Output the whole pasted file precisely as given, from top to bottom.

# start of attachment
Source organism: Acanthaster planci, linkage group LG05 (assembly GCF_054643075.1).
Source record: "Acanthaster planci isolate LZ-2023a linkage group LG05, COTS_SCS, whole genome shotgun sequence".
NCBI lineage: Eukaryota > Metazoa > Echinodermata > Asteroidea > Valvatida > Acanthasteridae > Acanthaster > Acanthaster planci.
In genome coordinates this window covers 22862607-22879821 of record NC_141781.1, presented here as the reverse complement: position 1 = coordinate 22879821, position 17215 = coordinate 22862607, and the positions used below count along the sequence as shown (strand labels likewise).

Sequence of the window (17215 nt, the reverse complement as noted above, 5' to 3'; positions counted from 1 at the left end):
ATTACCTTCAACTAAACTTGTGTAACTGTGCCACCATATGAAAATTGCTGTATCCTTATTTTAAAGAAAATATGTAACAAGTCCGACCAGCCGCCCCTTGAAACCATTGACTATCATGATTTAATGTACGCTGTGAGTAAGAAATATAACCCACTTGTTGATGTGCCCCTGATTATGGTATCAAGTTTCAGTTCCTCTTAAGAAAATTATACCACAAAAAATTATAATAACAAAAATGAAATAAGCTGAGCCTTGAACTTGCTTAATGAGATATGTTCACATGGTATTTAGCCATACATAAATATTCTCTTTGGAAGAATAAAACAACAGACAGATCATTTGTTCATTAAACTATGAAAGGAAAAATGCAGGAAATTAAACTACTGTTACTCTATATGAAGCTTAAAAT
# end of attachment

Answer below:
Source organism: Acanthaster planci, linkage group LG05 (assembly GCF_054643075.1).
Source record: "Acanthaster planci isolate LZ-2023a linkage group LG05, COTS_SCS, whole genome shotgun sequence".
NCBI lineage: Eukaryota > Metazoa > Echinodermata > Asteroidea > Valvatida > Acanthasteridae > Acanthaster > Acanthaster planci.
In genome coordinates this window covers 22862607-22879821 of record NC_141781.1, presented here as the reverse complement: position 1 = coordinate 22879821, position 17215 = coordinate 22862607, and the positions used below count along the sequence as shown (strand labels likewise).

Sequence of the window (17215 nt, the reverse complement as noted above, 5' to 3'; positions counted from 1 at the left end):
ATTACCTTCAACTAAACTTGTGTAACTGTGCCACCATATGAAAATTGCTGTATCCTTATTTTAAAGAAAATATGTAACAAGTCCGACCAGCCGCCCCTTGAAACCATTGACTATCATGATTTAATGTACGCTGTGAGTAAGAAATATAACCCACTTGTTGATGTGCCCCTGATTATGGTATCAAGTTTCAGTTCCTCTTAAGAAAATTATACCACAAAAAATTATAATAACAAAAATGAAATAAGCTGAGCCTTGAACTTGCTTAATGAGATATGTTCACATGGTATTTAGCCATACATAAATATTCTCTTTGGAAGAATAAAACAACAGACAGATCATTTGTTCATTAAACTATGAAAGGAAAAATGCAGGAAATTAAACTACTGTTACTCTATATGAAGCTTAAAAT